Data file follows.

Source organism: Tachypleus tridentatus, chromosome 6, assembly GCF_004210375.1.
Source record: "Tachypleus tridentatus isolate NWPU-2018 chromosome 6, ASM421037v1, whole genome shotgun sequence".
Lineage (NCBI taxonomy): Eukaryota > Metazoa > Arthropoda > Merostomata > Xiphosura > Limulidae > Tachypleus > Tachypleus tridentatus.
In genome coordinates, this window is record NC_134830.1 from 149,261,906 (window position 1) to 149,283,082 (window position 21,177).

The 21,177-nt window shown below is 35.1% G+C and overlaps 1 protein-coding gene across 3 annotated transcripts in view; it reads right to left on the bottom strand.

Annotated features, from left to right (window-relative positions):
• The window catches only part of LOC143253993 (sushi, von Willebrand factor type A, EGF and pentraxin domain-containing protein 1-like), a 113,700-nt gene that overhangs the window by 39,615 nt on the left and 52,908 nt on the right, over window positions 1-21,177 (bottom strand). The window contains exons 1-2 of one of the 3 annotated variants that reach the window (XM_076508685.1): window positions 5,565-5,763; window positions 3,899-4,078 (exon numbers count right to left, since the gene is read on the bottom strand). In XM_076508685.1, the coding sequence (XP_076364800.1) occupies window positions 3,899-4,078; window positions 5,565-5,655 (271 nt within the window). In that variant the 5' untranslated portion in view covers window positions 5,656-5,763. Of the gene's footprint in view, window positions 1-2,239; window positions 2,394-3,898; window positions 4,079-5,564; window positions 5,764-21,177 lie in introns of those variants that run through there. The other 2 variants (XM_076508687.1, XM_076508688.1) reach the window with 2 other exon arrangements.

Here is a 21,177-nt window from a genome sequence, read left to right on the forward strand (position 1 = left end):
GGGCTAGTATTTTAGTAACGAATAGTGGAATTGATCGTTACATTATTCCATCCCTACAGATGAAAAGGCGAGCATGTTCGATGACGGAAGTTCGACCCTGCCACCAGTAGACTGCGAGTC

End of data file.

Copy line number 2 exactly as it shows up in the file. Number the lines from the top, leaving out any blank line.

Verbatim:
Source record: "Tachypleus tridentatus isolate NWPU-2018 chromosome 6, ASM421037v1, whole genome shotgun sequence".